Where did these these survival packs fit in our new way of working? We (technically) no longer had our own desks, we had gotten rid of most of our storage spaces, and our personal storage consisted of a tiny locker- about 2 feet high and 1 across (this did actually force me to drastically improve my computer storage system for which I’m grateful).
Management’s answer to this conundrum was simple and obtuse: this is a modern working environment– do not keep anything under the desk; personal storage has been provided for everything you may need.
The dilemma forced people to examine their true priorities.
- Survive in an earthquake or… have somewhere to put my gym shoes
- Survive in an earthquake or… have extra clothing for when the air-conditioning is over-achieving again
- Survive in an earthquake or… have somewhere to hide the contraband resources saved from The Great Downsizing
In each and every case, the choice was simple.
And so, one by one, people prioritized their belongings, and the pile of survival packs in our little storage cupboard down the corridor grew by the day.
We learned to survive in a modern working environment. We could only hope that, in the unfortunate event of a natural disaster, someone remembered the storage pin code!
3. Greenery is an office-place danger
As a Speech and Language Therapist I am reasonably familiar with diseases affecting the lungs.
I had never heard of one lung disease in particular, although it became a daily conversation in our office.
That is, Legionnaires’ Disease, a severe form of pneumonia caused by infection.
You catch Legionnaires’ Disease by inhaling bacteria. The most common are:
- Hot tubs and whirlpools on cruise ship
- Grocery store mist machines
- Cooling towers in air conditioning systems
- Decorative fountains
- Swimming pools
- Physical therapy equipment
- Water systems in hotels, hospitals and nursing homes
- Legionella bacteria primarily spreads through aerosolized water droplets. A few people have contracted legionnaires’ disease after working in the garden or using contaminated potting soil.
In the eyes of the establishment, this was enough grounds to impose an office-wide ban on all greenery of any kind. Goodbye, pot plants!
Plants, to me, are pleasant clutter. They are homely, and they provide a little positive distraction, reminding us of the world outside the office.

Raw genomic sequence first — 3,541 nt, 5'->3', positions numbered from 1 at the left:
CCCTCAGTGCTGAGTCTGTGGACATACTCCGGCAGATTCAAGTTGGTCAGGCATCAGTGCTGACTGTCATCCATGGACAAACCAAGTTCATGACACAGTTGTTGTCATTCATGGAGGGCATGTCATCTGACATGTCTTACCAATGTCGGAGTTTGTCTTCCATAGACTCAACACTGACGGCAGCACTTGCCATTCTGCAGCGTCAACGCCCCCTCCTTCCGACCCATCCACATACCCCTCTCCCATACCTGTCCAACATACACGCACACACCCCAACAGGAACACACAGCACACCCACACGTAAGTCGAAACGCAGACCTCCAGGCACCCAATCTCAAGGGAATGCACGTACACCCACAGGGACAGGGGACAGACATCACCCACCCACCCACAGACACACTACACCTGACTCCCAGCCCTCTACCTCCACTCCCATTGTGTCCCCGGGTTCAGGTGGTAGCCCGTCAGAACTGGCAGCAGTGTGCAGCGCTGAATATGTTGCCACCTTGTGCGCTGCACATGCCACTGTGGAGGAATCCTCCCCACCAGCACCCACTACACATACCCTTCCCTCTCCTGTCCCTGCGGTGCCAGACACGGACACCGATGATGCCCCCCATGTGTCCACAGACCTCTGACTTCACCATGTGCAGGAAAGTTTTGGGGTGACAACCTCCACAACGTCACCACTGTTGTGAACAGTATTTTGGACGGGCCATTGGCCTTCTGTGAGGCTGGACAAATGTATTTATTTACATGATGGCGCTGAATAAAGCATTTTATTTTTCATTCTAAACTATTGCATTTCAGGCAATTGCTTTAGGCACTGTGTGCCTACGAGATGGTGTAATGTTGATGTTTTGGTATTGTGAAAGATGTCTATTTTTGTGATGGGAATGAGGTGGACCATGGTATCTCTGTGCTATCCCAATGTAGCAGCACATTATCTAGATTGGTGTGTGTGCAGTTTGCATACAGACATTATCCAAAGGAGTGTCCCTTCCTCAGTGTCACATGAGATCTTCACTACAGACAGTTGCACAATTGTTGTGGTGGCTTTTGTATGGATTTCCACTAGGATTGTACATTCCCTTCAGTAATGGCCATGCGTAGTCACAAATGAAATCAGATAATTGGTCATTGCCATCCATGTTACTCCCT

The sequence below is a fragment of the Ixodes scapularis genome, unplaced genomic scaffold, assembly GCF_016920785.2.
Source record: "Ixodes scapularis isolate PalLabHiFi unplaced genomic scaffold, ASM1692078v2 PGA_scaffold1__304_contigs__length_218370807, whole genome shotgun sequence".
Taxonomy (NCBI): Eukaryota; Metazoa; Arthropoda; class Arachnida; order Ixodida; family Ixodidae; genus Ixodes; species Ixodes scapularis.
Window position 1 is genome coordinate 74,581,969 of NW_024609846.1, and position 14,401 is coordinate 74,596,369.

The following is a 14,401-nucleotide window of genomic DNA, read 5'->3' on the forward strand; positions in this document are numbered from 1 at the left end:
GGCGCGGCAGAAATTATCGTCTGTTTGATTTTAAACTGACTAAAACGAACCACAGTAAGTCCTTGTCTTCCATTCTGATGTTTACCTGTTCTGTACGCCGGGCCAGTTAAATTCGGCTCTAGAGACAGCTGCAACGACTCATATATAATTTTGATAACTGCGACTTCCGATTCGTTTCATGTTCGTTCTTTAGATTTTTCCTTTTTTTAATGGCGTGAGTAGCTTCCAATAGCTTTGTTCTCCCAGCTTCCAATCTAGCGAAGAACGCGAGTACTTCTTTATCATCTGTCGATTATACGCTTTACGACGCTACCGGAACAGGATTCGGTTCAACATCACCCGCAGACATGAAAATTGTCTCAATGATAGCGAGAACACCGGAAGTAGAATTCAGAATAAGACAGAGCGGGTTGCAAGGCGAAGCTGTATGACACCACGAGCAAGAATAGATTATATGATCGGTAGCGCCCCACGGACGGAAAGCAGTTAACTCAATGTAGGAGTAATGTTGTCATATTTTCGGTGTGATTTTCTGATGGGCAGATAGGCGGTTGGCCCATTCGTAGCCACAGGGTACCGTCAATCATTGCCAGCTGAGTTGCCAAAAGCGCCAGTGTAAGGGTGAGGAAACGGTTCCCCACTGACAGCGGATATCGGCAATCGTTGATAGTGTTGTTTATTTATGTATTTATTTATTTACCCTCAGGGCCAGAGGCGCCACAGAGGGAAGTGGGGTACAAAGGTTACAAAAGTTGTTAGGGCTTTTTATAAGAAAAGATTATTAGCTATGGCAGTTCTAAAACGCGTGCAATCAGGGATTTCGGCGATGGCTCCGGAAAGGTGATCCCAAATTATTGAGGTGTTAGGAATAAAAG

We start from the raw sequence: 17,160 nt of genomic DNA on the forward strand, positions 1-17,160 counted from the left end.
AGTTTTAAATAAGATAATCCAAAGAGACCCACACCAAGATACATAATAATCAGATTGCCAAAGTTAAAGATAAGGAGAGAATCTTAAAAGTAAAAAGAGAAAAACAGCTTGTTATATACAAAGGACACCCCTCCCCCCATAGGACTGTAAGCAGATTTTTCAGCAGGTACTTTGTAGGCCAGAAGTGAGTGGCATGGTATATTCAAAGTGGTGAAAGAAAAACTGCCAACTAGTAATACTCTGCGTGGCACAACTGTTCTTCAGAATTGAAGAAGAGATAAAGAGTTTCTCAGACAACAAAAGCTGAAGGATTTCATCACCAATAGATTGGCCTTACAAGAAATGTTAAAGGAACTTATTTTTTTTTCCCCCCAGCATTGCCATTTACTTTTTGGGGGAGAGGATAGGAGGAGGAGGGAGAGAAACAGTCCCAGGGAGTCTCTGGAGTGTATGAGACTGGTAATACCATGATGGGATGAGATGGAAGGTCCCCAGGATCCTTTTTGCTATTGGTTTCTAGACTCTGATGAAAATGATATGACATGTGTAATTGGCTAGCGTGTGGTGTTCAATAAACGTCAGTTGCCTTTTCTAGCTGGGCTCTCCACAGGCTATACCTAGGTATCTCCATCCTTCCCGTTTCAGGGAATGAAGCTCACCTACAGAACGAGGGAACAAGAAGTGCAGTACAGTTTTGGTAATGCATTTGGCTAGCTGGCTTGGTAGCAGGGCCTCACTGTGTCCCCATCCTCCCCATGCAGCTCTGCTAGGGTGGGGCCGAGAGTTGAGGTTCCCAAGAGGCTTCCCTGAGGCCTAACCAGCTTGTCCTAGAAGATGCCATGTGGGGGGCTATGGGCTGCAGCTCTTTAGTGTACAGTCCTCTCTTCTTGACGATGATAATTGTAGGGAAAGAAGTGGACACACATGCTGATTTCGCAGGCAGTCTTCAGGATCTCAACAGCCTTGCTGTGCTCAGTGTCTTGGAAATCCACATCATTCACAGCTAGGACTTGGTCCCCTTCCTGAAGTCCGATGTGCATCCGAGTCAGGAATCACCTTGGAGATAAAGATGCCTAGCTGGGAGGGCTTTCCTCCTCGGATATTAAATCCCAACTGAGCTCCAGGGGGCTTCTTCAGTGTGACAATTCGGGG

Sadly, they are not shiny and sleek, and don’t fit into the ‘clean lines’ of our new office. They do not fit into a modern working world. And if only the people making these decisions would just say so.
The war on greenery was what irked people more than anything else. To survive a modern working environment, consider your stance on this highly divisive issue before making the move to a new way of working!
The perks of a Modern Working Environment
Moving away from assigned seating was admittedly a huge relief. I work with some amazing people. I also work with some very chatty people!! Hot desking allowed me to choose who I sit beside, whether I want a quiet corner or to be in the midst of the bustle, and it has skyrocketed my efficiency!
A few years ago, I experienced extreme micro-management in seating arrangements (from a temporary manager drafted in for six months!) She clicked into the the office in high heels and immediately shuffled the team around, telling us somberly that ‘great thought had gone into the seating position of every single person’ (many of whom were twice her age). It felt a lot like being back at school when the teacher separated you from your best friend.
So, all up, maybe a Modern Working Environment isn’t so bad after all!
What about you?
I must admit that I still think about the familiar comforts of my old office quite often. Have you experienced a Modern Working Environment? What advice can you share? Comment and let me know your thoughts. I’d love to hear what you think!